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The Hemlock Woolly Adelgid Project
Winter Entomology
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University of Kentucky College of Agriculture
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Department of Entomology
Youth Entomology: K-5 | 6-12 | 4-H

  The Hemlock Woolly Adelgid Project

Hemlock Wooly AdelgidWhat is the Hemlock Woolly Adelgid?
The Hemlock Woolly Adelgid (HWA) is a small, aphid-like insect that feeds on the Eastern Hemlock tree.  Like an aphid, HWA uses its piercing mouthparts to suck sap from its host.  Its nickname is "woolly" because of the fluffy, waxy, protective substance that the creature secretes.  HWA is not native to the United States, but came to our country by accident on ornamental plants that were brought here from Asia.  Over the last century, the insect has gradually infested stands of the Eastern Hemlock all across the eastern United States.
(Photo by Tom Coleman, UK Entomology).

Why is HWA a problem?
The Hemlock Woolly Adelgid is considered an "invasive, exotic species."  "Exotic" because it is not-native to the United States.  "Invasive" because it is a destructive, difficult-to-control pest.  HWA quickly establishes itself in an environment because few predators are adapted to feed on it.  It has also no diseases that help to reduce its population.  Eventually, an HWA infestation causes severe stress to hemlock trees, leading to their eventual death.  Although hemlock trees are not economically important lumber species in Kentucky, they are very important to the environmental health of watersheds.  Because hemlocks grow in moist valleys, they help shade forest streams during the summer.  They also help control erosion along streams.  Without hemlocks, streams would become hot and muddy - a lethal combination for aquatic animals.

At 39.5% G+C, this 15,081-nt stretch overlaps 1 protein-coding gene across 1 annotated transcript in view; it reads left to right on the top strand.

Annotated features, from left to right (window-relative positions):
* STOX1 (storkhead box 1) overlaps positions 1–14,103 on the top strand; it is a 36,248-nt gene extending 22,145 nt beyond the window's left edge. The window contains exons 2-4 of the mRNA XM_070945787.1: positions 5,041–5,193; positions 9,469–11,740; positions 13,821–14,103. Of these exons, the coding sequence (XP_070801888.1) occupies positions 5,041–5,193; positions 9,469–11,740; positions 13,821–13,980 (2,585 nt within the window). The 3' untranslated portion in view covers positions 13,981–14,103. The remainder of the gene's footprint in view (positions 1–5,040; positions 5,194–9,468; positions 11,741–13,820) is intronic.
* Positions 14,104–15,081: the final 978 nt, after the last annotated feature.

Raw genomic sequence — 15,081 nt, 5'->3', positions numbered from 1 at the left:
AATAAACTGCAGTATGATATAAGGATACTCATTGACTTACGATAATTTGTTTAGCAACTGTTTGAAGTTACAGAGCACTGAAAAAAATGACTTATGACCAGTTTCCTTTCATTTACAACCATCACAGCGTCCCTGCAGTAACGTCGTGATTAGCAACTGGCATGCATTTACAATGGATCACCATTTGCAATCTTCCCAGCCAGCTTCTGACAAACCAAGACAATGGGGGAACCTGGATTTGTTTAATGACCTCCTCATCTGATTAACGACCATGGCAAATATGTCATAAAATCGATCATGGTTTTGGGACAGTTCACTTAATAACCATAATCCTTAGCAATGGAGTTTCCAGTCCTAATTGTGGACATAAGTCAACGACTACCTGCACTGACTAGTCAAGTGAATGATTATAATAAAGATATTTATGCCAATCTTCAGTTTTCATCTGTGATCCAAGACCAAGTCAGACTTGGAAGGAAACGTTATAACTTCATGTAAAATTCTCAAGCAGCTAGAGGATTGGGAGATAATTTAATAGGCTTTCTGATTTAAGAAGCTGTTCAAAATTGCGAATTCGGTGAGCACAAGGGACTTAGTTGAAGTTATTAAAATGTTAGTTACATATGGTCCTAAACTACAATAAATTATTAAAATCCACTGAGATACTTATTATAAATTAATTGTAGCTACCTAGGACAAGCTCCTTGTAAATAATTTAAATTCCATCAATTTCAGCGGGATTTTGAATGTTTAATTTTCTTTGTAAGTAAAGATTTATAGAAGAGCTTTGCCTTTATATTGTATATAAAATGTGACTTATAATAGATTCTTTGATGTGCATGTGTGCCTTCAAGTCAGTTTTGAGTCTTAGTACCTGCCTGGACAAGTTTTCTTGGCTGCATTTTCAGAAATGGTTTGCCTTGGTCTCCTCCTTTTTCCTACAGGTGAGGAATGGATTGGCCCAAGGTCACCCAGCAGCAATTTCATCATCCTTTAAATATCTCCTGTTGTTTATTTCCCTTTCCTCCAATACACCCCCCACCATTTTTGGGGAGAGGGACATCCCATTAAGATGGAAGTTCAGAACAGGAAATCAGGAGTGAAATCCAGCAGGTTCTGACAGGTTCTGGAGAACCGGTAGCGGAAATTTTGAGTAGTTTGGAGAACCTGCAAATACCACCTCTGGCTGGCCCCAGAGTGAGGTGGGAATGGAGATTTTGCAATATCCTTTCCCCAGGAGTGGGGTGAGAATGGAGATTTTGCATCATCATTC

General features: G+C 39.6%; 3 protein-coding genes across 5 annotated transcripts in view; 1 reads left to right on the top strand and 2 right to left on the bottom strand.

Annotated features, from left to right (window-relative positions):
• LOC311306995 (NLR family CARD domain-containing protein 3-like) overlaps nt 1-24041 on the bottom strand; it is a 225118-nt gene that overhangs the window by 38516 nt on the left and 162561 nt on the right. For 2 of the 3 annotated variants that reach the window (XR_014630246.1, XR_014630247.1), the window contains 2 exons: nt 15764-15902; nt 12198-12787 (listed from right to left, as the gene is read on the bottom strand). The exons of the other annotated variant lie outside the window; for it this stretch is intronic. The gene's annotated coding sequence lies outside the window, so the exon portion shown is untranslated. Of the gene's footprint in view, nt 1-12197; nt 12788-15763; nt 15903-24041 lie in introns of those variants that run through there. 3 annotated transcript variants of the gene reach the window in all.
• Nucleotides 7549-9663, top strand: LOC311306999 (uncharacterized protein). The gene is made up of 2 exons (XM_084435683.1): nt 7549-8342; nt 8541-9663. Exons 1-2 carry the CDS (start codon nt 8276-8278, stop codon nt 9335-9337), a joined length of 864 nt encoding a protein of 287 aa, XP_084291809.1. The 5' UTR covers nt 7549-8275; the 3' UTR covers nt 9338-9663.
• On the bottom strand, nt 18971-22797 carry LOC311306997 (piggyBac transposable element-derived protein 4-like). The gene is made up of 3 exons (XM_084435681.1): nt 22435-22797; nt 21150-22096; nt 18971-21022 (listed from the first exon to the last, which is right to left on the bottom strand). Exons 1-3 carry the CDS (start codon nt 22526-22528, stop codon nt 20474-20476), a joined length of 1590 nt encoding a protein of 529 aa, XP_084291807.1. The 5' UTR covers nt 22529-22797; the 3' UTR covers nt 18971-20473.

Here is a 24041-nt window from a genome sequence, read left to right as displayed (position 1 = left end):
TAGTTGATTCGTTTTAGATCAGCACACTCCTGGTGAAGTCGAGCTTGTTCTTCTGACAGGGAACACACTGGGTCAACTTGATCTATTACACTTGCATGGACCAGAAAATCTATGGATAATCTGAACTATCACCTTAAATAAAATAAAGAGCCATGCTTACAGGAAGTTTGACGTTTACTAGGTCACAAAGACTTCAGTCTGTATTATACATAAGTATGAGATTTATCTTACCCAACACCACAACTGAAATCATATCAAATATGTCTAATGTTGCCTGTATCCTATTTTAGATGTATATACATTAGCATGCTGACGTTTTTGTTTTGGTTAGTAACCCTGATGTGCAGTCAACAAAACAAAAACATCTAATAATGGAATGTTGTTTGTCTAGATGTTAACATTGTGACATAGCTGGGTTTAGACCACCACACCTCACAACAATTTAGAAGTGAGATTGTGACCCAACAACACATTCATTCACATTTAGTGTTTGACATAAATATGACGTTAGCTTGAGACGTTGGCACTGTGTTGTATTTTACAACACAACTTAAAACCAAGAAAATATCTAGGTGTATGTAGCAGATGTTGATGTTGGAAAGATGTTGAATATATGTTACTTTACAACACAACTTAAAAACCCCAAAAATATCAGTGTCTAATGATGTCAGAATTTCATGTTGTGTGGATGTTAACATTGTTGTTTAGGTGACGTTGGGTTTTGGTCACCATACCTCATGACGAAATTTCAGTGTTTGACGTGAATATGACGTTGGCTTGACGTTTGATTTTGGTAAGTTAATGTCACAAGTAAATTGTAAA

What can teachers and students do to help?
In Spring of 2006, the first hemlock woolly adelgids were confirmed in southeastern Kentucky by the University of Kentucky Department of Entomology.  So far, the insects have been found in only a few places in the state.  However, judging by the spread of HWA in Tennessee and other states, it is likely that the adelgid will continue moving north.  It is possible to save limited numbers of hemlock trees from HWA, but the trees cannot be helped if their locations are not known.

Currently, the University of Kentucky is gathering information about the location of hemlock trees in Kentucky.  Teachers and students can help us by sending us the approximate location (or GPS coordinates) of hemlock trees.  The Departments of Forestry and Entomology can then plot those locations into digital maps to help monitor the spread of HWA.  If you live in extreme southeastern Kentucky, you can also search hemlock trees for signs of HWA infestation.

Get started!
If you are interested in helping, contact us (blaken@uky.edu, 859-257-7453) for instructions on how to search for hemlock trees, how to survey for HWA infestation, and how to use the hemlock survey form (below).  We can also help you fit an HWA investigation into your science curriculum.  We will also visit your school and introduce the project to your students.  Participating students will get valuable experience with scientific data collection.  If you have access to GPS units, this is also a great excuse to use them for a real scientific project.